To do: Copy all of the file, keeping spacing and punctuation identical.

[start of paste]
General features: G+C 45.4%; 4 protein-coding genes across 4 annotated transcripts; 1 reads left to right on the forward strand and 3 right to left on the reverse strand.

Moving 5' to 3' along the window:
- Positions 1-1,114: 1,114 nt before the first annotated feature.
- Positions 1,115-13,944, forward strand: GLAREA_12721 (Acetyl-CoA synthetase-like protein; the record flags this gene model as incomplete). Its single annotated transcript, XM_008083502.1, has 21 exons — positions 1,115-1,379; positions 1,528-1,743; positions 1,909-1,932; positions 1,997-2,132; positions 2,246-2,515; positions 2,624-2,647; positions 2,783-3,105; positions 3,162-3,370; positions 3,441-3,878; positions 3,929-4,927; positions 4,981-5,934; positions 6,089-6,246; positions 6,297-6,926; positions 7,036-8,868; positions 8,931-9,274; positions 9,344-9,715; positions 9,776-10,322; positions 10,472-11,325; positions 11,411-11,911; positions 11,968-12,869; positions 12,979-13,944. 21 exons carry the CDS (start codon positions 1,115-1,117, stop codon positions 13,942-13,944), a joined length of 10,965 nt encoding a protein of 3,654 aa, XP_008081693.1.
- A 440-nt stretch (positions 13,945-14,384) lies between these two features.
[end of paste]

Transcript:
General features: G+C 45.4%; 4 protein-coding genes across 4 annotated transcripts; 1 reads left to right on the forward strand and 3 right to left on the reverse strand.

Moving 5' to 3' along the window:
- Positions 1-1,114: 1,114 nt before the first annotated feature.
- Positions 1,115-13,944, forward strand: GLAREA_12721 (Acetyl-CoA synthetase-like protein; the record flags this gene model as incomplete). Its single annotated transcript, XM_008083502.1, has 21 exons — positions 1,115-1,379; positions 1,528-1,743; positions 1,909-1,932; positions 1,997-2,132; positions 2,246-2,515; positions 2,624-2,647; positions 2,783-3,105; positions 3,162-3,370; positions 3,441-3,878; positions 3,929-4,927; positions 4,981-5,934; positions 6,089-6,246; positions 6,297-6,926; positions 7,036-8,868; positions 8,931-9,274; positions 9,344-9,715; positions 9,776-10,322; positions 10,472-11,325; positions 11,411-11,911; positions 11,968-12,869; positions 12,979-13,944. 21 exons carry the CDS (start codon positions 1,115-1,117, stop codon positions 13,942-13,944), a joined length of 10,965 nt encoding a protein of 3,654 aa, XP_008081693.1.
- A 440-nt stretch (positions 13,945-14,384) lies between these two features.